UK Prime Minister Would Veto Brown IMF Role

UK Prime Minister David Cameron ruled out any bid by former Prime Minister Gordon Brown to take the top job at the International Monetary Fund (IMF) on Tuesday, saying Brown was in denial about the economic crisis.

Prime Minister Gordon Brown
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Prime Minister Gordon Brown

In an interview with BBC Radio 4’s Today programme, the prime minister said Brown “might not be the most appropriate person” take over as managing director of the IMF when its current head Dominique Strauss - Kahn steps down next year.

Strauss - Kahn comes to the end of his five - year term as managing director in 2012 and there has been speculation for some time that he may run against Nicolas Sarkozy in the French presidential elections.

Last week Brown made a speech in the US in which he admitted to having made a "big mistake" in setting up the UK's Financial Services Authority without appreciating the complex relations between global institutions.

The speech was interpreted by the press as being the first move towards seeking election to the IMF role.

Although Brown is currently thought to be among the favourite candidates for the role, he would need the backing of his own country in order to be appointed, something the prime minister suggested he would be unlikely to receive.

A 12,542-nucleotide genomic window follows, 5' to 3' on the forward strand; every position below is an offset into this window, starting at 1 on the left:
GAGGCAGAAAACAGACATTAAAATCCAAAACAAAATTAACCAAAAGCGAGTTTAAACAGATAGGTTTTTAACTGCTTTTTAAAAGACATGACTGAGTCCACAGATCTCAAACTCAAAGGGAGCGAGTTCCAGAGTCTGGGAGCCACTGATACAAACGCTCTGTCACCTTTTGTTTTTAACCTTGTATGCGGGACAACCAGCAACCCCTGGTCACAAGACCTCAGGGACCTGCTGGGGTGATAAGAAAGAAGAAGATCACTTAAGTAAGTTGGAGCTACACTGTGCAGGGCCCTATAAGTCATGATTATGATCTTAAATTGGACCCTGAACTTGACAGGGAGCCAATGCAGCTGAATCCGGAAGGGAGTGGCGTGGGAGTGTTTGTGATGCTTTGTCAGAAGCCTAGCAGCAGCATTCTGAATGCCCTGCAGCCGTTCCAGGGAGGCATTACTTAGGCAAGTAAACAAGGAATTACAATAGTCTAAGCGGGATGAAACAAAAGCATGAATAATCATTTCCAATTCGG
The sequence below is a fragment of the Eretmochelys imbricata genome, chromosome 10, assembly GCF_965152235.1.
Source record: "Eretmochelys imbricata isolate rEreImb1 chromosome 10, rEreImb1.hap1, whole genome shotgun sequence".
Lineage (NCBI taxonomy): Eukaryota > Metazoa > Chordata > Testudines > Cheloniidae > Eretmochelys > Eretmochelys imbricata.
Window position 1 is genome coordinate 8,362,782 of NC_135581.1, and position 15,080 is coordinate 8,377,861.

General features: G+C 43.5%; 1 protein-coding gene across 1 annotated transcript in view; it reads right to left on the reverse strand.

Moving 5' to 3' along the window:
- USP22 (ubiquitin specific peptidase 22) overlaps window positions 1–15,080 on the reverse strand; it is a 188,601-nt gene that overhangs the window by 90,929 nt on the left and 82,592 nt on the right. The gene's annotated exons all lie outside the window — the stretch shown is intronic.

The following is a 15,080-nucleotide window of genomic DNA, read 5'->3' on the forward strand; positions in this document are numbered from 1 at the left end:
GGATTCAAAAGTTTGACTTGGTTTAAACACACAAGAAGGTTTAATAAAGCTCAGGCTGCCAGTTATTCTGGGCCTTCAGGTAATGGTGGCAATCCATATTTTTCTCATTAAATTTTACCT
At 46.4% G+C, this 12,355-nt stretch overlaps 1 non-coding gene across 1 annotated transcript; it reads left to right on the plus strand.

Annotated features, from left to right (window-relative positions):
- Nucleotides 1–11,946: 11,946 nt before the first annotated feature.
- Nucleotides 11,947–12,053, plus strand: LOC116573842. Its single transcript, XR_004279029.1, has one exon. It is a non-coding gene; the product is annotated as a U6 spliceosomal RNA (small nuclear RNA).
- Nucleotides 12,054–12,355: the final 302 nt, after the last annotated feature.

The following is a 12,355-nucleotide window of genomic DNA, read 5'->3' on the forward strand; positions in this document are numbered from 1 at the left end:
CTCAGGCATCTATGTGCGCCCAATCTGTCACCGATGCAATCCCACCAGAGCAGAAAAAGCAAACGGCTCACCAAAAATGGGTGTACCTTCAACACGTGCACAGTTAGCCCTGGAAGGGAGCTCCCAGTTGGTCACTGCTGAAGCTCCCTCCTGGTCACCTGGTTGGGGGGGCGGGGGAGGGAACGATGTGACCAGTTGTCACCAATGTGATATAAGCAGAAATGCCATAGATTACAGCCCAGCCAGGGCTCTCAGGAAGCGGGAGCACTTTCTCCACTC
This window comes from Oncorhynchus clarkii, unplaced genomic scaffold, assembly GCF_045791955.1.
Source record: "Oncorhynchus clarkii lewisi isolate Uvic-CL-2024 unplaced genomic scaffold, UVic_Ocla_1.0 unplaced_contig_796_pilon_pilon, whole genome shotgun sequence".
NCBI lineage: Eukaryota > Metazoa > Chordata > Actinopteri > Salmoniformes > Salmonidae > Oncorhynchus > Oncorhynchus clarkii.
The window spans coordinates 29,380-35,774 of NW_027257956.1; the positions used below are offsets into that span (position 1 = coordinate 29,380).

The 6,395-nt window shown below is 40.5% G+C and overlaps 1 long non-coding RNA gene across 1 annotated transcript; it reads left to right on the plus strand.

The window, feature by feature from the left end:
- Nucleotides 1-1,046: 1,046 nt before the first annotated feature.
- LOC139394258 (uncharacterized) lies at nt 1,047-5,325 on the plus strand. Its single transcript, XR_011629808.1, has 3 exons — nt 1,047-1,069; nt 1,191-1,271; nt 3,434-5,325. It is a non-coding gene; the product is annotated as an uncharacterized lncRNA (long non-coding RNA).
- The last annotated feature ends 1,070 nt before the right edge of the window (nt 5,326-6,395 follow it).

"I haven't spent a huge amount of time thinking about this but if you have someone who didn't think we had a debt problem in the UK, when we self-evidently do have a debt problem...

they might not be the most appropriate person to work out whether other countries around the world have debt and deficit problems," Cameron said.

The prime minister also suggested that the IMF should look beyond its traditional European roots for a new leader.

"It's very important the IMF is led by someone extraordinarily competent and capable.

It may well be when you think the IMF has got to be listened to and taken seriously by countries not just in the West but all over the world, it may well be its time to have a candidate from another part of the world in order to increase its standing in the world,” he said in the BBC interview.

"It may well be time actually to have a candidate from another part of the world in order to increase its standing in the world.” "Above all what matters is the person running the IMF is someone who understands the dangers of excessive debts, excessive deficits and it really must be someone who gets that."

Downing Street refused to comment further on the prime minister's remarks. Gordon Brown’s office was also unavailable for comment.